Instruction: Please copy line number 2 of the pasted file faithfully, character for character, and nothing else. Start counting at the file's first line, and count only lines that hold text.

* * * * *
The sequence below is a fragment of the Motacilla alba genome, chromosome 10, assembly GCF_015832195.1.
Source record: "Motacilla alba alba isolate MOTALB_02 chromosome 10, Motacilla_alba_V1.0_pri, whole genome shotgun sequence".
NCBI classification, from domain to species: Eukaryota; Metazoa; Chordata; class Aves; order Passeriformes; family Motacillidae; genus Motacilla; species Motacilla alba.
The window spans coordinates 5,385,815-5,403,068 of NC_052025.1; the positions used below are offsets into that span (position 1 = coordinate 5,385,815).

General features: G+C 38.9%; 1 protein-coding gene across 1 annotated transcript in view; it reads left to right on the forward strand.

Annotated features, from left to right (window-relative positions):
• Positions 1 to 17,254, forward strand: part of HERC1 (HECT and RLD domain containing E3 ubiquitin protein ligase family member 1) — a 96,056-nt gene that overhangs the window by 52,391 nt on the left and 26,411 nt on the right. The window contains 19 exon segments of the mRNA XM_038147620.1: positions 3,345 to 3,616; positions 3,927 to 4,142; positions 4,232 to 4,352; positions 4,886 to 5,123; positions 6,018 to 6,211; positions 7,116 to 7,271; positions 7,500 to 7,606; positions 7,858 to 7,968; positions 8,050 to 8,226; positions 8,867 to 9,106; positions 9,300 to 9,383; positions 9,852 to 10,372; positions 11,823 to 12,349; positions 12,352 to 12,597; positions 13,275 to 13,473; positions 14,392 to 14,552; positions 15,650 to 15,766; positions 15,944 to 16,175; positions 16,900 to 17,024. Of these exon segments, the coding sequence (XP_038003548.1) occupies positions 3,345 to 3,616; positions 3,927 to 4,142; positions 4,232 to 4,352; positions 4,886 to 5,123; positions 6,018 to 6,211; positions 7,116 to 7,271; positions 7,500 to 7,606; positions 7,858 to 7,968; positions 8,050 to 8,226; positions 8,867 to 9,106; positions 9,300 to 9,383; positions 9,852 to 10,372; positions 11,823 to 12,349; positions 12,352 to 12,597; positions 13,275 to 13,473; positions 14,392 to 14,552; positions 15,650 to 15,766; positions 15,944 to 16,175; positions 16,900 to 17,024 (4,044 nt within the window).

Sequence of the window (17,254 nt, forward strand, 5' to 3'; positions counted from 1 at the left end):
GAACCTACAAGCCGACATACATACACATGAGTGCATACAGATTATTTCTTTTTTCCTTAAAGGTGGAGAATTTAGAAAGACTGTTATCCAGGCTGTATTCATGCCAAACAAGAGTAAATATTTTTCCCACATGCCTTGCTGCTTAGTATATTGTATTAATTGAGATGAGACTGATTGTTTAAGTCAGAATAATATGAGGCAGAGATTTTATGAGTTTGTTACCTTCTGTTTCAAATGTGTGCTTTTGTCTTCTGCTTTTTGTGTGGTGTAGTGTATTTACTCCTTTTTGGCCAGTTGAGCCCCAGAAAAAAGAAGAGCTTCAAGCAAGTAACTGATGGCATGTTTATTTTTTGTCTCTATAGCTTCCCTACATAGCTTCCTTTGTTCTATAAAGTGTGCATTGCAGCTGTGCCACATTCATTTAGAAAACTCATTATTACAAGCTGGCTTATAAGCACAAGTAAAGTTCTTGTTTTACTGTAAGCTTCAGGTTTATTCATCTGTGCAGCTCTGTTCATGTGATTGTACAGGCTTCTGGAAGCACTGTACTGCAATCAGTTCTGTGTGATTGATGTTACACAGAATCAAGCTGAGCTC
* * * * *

Source record: "Motacilla alba alba isolate MOTALB_02 chromosome 10, Motacilla_alba_V1.0_pri, whole genome shotgun sequence".